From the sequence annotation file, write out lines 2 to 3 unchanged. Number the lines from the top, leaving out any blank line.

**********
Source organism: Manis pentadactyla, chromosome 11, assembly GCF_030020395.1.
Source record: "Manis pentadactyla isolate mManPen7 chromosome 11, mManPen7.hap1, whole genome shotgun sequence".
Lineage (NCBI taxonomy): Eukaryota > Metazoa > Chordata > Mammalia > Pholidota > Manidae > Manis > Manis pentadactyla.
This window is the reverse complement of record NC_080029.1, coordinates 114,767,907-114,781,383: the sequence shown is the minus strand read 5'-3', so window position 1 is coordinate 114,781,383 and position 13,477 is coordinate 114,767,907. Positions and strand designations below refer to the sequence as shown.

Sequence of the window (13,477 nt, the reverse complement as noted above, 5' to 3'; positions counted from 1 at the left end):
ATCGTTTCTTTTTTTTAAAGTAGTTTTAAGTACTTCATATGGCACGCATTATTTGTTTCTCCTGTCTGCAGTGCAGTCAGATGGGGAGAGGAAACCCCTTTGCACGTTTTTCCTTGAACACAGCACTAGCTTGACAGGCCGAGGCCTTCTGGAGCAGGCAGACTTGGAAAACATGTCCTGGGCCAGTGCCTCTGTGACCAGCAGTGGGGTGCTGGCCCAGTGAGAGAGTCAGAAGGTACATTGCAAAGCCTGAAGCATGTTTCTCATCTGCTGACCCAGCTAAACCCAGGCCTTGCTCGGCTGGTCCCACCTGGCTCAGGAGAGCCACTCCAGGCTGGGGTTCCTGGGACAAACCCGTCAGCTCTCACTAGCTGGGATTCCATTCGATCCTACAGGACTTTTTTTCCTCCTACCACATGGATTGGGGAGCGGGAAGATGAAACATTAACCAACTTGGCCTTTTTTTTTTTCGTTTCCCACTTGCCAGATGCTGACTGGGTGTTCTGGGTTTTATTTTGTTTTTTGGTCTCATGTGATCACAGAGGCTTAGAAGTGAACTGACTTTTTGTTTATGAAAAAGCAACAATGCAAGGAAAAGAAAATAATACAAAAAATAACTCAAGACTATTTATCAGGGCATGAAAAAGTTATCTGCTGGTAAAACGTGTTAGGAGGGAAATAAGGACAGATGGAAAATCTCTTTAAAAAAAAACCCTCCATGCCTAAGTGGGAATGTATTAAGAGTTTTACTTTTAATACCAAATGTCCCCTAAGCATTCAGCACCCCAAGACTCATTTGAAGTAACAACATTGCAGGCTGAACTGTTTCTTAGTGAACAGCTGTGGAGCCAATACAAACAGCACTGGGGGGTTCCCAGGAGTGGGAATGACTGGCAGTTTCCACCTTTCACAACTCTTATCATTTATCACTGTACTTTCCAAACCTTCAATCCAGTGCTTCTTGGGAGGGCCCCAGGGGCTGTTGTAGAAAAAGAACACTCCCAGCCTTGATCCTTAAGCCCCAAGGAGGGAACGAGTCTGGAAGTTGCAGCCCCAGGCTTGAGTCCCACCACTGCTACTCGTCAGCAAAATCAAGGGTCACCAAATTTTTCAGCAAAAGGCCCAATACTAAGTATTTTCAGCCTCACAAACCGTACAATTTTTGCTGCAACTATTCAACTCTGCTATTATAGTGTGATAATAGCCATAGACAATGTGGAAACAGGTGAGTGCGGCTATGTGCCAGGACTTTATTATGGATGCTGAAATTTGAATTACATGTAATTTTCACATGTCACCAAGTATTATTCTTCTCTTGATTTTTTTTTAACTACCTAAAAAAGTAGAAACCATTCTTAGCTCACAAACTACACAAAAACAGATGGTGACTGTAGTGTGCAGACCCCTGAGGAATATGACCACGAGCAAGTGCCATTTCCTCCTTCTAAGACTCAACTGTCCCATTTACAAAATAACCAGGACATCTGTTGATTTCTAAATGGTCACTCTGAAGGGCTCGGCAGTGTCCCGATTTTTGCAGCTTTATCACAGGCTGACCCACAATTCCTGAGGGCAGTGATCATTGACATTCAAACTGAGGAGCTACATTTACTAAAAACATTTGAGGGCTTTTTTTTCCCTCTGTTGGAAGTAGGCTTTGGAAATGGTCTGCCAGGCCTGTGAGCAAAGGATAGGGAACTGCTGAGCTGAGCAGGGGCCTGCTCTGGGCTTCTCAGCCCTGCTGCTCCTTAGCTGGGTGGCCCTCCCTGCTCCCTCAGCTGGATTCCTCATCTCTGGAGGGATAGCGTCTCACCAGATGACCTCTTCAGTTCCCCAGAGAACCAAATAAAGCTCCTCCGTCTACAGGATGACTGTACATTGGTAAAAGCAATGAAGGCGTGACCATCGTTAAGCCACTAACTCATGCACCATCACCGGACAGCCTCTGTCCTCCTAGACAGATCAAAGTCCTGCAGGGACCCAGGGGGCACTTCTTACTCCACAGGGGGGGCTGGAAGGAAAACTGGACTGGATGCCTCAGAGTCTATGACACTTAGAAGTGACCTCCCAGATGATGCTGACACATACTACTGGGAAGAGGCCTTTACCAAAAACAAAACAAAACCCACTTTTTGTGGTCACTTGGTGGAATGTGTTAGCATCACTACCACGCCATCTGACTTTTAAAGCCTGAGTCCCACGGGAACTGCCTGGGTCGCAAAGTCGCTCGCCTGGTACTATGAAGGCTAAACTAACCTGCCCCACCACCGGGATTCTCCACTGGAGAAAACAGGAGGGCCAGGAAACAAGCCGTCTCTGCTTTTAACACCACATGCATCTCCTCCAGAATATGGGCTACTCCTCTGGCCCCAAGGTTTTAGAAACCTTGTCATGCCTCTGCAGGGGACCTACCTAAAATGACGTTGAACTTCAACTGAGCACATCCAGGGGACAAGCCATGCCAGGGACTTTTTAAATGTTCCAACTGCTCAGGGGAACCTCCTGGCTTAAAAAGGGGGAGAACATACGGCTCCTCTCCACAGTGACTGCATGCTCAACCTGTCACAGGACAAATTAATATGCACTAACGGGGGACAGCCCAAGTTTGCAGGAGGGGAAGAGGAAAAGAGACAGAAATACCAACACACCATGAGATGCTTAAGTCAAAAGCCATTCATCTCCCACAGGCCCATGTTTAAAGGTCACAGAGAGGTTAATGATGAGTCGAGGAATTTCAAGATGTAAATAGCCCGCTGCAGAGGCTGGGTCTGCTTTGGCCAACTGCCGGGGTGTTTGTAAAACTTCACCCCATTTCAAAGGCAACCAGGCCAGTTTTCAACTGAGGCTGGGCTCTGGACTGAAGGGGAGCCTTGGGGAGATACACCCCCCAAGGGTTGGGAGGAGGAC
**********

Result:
Source record: "Manis pentadactyla isolate mManPen7 chromosome 11, mManPen7.hap1, whole genome shotgun sequence".
Lineage (NCBI taxonomy): Eukaryota > Metazoa > Chordata > Mammalia > Pholidota > Manidae > Manis > Manis pentadactyla.